Lessons from Germany: On-campus industry drives innovation

Jason Stevens

Bosch engineers rubbing shoulders with university researchers at coffee machines in ARENA2036 are brewing more than coffee; they’re fusing public and private innovation. 

It’s really an industry on a campus,” explains Peter Middendorf, professor and vice-rector transfer at the University of Stuttgart, in the latest Commercial Disco(very) podcast with James Riley. 

 Active Research Environment for the Next Generation of Automobiles (ARENA2036) is a futuristic research campus in Stuttgart that fosters industry-academia collaboration.

“We started 10 years ago with a focus on Industry 4.0, evolving into a much broader scope,” says Professor Middendorf.  

Now, we’re delving into software-defined mobility, quantum technology, and artificial intelligence.” 

 ARENA2036 is funded through federal programs, university contributions, and public-private partnerships. By 2036, the facility aims to lead global automotive technologies and mobility solutions. 

The co-design space draws titanic partners like Mercedes and Siemens to share IP and ideas on intelligent factory floors, which is very different from Australia’s more dispersed, startup-centric approach. 


With his long-running connections to CSIRO, Peter Middendorf has cultivated partnerships across the Australian innovation landscape. 

These include collaborations with Quickstep Technologies and the CRC for Advanced Air Mobility, which showcase a commitment to fostering ties between German and Australian research and industry sectors. 

“I’m looking for new opportunities, new ideas that I can take back to Stuttgart,” he says. Two of his PhD students work at the Tesla Lab 4.0 in Australia, highlighting cross-border collaboration. 

While he looks to Australia for inspiration from middle-layer companies and startups, many trailblazers here may marvel at the corporate might ARENA2036 draws in to turn research into commercial products. 

He highlights one standout project: the Bosch Interactive Floor, where teams interactively build and change the design of a factory floor based on what you need in a Lego-type approach to bridging logistics and production. 

“Production is simpler if more of the intelligence is built into the floor rather than into the devices and machines,” Professor Middendorf explains. 

Each panel autonomously manages devices and machines with its advanced control system, facilitating real-time analysis and optimisation. Features like wireless energy transmission and 5G connectivity ensure seamless operation, while dynamic and LED guidance enables precise navigation.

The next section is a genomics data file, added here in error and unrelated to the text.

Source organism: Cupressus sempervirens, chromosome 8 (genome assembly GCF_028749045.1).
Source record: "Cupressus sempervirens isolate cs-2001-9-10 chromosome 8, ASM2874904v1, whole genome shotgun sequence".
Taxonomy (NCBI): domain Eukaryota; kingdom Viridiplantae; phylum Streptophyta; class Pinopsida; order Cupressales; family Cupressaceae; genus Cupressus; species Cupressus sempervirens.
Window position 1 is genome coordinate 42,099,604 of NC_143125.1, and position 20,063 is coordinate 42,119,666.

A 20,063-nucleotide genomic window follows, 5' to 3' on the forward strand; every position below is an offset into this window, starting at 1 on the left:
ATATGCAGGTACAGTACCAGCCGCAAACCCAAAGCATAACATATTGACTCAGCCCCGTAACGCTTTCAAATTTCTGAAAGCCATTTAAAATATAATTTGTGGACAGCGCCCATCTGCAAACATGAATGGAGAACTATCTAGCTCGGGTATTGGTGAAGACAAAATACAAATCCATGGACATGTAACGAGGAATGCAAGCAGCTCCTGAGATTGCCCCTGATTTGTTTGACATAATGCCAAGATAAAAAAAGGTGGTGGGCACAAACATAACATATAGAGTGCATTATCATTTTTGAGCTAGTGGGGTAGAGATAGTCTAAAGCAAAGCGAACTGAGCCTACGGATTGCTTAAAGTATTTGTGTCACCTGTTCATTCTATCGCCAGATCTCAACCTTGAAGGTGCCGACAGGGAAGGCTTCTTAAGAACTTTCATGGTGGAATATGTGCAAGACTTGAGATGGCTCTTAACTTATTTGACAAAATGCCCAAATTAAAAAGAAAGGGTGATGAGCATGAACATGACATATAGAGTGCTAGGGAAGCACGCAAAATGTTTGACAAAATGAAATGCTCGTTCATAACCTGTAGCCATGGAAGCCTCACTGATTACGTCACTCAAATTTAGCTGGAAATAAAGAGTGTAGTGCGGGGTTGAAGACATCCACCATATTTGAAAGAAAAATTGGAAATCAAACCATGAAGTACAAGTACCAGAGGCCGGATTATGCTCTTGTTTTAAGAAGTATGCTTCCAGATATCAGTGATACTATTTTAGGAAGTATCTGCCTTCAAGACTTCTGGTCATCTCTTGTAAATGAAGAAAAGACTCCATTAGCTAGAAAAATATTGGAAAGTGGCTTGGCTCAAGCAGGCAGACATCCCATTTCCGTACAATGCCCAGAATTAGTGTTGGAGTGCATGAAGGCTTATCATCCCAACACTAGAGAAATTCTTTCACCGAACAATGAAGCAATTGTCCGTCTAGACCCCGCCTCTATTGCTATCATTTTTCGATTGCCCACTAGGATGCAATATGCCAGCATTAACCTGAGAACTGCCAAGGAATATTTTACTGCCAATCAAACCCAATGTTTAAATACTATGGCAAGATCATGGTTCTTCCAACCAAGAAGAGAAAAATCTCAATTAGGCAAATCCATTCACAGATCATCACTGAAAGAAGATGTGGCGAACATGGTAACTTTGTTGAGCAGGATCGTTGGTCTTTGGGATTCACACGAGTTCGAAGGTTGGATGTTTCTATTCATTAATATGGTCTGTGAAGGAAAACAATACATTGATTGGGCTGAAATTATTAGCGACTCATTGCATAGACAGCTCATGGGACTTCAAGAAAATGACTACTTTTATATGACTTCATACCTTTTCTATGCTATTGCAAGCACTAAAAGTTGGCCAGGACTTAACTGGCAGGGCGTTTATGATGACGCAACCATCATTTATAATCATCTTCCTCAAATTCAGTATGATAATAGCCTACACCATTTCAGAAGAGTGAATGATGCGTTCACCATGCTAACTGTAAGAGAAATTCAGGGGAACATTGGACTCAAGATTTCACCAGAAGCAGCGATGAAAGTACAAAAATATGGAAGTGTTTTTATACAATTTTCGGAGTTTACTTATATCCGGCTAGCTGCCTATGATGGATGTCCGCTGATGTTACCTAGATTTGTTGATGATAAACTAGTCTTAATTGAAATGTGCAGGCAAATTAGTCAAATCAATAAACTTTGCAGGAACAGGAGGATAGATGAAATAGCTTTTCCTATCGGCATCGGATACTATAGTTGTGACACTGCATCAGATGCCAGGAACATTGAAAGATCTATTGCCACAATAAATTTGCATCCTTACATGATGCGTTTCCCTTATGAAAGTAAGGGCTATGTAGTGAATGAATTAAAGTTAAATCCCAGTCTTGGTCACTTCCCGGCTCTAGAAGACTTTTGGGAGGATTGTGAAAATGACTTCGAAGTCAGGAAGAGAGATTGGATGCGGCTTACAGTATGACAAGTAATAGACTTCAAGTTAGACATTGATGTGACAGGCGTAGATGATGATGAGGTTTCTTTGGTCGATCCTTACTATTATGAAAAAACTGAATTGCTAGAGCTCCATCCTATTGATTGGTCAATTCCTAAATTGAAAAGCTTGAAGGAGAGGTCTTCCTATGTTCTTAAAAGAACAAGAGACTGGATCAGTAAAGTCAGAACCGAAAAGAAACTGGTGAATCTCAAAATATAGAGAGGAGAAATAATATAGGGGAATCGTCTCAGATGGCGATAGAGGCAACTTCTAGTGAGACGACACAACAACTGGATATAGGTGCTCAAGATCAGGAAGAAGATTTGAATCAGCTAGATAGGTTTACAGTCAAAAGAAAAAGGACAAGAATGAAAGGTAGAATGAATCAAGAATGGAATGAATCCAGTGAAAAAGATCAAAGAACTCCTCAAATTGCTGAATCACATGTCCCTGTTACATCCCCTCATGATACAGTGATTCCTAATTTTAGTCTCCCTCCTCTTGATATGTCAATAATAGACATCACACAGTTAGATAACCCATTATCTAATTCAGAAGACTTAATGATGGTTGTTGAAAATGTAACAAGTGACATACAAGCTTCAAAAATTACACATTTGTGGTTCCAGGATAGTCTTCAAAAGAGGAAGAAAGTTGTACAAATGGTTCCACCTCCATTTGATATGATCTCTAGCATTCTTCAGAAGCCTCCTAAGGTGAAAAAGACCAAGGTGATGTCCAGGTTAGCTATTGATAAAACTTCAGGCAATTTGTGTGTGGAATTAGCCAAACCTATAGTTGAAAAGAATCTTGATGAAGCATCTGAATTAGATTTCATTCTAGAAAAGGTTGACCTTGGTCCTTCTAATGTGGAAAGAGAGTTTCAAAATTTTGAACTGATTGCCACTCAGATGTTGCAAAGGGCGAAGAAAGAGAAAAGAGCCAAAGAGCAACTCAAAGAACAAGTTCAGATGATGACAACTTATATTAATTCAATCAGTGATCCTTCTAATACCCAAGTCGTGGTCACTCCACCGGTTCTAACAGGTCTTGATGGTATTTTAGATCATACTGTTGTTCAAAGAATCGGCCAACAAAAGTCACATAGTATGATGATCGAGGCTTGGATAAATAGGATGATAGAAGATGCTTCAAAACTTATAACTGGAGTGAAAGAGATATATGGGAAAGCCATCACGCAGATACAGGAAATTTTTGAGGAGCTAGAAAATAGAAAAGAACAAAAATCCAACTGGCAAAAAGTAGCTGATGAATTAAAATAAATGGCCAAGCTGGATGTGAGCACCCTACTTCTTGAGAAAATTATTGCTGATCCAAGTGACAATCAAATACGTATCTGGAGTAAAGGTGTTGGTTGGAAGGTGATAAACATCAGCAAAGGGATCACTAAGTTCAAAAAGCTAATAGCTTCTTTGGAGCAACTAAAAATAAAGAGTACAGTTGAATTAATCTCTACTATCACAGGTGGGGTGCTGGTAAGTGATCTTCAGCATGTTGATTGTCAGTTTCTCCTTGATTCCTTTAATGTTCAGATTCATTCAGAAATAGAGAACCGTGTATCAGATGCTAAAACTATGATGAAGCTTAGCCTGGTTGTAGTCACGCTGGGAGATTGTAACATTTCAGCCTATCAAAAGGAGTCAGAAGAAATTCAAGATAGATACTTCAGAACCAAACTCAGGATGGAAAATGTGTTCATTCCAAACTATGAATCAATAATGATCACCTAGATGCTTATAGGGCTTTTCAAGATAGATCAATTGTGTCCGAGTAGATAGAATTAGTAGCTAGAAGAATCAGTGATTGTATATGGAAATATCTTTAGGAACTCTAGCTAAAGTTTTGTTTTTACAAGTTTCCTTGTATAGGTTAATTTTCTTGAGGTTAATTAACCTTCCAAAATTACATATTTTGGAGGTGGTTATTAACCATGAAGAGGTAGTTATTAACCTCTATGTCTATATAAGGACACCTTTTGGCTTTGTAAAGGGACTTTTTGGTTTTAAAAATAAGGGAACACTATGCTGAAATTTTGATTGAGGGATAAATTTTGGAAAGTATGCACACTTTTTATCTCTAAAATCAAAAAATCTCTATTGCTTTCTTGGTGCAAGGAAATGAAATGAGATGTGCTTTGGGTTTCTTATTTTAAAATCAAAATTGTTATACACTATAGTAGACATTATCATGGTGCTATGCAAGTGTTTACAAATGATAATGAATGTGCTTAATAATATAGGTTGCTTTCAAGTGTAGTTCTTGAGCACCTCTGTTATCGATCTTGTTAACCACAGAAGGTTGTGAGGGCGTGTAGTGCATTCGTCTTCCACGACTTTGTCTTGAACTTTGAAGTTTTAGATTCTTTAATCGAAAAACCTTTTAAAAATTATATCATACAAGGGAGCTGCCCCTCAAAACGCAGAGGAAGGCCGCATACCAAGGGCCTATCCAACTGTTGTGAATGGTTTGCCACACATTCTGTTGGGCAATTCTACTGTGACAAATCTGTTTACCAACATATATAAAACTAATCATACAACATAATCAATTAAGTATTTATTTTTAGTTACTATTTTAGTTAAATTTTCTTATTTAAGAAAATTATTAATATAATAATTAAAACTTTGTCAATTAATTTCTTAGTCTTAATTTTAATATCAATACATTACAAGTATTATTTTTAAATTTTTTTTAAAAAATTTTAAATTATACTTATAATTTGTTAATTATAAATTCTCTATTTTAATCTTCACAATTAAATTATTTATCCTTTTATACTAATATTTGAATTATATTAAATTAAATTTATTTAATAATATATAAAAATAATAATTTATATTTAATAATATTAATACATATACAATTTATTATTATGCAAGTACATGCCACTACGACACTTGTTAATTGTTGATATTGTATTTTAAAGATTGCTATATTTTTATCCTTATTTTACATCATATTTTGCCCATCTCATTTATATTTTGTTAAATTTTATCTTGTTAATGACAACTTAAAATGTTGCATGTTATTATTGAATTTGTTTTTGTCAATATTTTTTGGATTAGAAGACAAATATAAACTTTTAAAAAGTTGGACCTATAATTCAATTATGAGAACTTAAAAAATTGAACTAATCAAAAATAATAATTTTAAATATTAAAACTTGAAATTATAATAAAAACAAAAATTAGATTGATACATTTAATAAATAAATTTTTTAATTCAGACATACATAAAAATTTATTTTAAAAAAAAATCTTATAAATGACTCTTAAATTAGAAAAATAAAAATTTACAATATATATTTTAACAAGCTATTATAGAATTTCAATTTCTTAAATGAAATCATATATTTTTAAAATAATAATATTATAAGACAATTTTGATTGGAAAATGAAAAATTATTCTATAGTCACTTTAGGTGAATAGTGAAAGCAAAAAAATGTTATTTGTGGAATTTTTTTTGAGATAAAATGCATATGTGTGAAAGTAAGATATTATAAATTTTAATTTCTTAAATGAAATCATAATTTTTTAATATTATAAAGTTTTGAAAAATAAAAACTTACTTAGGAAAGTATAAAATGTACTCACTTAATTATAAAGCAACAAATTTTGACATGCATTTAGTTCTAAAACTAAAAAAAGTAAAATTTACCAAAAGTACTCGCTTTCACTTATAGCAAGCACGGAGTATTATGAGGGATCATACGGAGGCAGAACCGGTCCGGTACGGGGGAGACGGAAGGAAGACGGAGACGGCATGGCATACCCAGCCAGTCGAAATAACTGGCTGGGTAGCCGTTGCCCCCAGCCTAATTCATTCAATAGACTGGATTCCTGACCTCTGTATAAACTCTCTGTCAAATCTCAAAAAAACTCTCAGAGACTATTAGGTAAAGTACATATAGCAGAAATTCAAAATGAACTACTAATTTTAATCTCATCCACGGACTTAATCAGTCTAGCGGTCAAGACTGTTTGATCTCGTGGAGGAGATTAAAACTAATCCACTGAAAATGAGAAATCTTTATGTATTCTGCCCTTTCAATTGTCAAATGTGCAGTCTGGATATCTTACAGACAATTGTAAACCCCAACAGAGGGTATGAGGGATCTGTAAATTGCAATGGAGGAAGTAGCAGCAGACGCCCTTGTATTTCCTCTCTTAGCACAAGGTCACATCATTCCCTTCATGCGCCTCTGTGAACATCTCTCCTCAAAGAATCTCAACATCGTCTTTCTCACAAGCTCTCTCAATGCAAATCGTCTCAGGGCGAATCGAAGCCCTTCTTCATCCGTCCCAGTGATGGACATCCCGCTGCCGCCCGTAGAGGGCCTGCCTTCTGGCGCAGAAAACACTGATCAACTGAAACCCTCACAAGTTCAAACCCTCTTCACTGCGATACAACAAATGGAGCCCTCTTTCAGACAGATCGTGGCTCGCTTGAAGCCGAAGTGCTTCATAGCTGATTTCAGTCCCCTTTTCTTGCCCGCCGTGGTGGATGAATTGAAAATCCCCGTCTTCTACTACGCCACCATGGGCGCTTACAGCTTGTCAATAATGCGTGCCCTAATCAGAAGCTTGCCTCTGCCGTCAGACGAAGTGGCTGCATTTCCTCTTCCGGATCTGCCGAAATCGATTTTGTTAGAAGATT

“This co-design, co-development, and co-research with companies like Bosch allow us to expedite innovation.” 

Professor Middendorf believes proximity is the key differentiator at the factory, which features three areas: a strong concrete head-end, a lobby and a seminar room. Offices are above with big windows to see everything, and the basement stores tech. The big shop floor allows lots of different setups.

Professor Peter Middendorf, vice rector for knowledge and technology transfer at the University of Stuttgart

“Our partner can travel to their company side every morning or to the arena.”

The facility is also heavily involved in the virtual data space or ARENA-X, a platform for managing digital information: “Our operations aren’t confined to the shop floor; we leverage data for enhanced efficiency and innovation.”

He mentions additional hydrogen storage and energy projects for industrial manufacturing and new ventures around IIoT. 

“We do workshops with industry, especially on our quantum sensors. We already have the first projects in our ecosystem” he said. 

The federal funding for ARENA2036 only constitutes about 5 per cent of the overall project budget, with the rest coming from industry partners, research institutions, and other private investment sources. 

He told us ARENA2036 represents a significant return on investment, but mainly in the form of new investment in partnerships, projects, and new ideas for driving the ecosystem.  

The scale and funding model of initiatives like ARENA2036 has arguably no direct counterpart in Australia, indicating a difference in the scale and infrastructure of innovation platforms. 

“I’ve noticed significant changes in Australia over the past decade, with a shift towards more applied research compared to the emphasis on fundamental research in the past 10 or 20 years,” Professor Middendorf said.

With his latest visit to Australia, he hopes to interact with a “lot of exciting small and medium startups with cool and interesting ideas, projects, and technologies.”

Do you know more? Contact James Riley via Email.

Leave a Comment

Related stories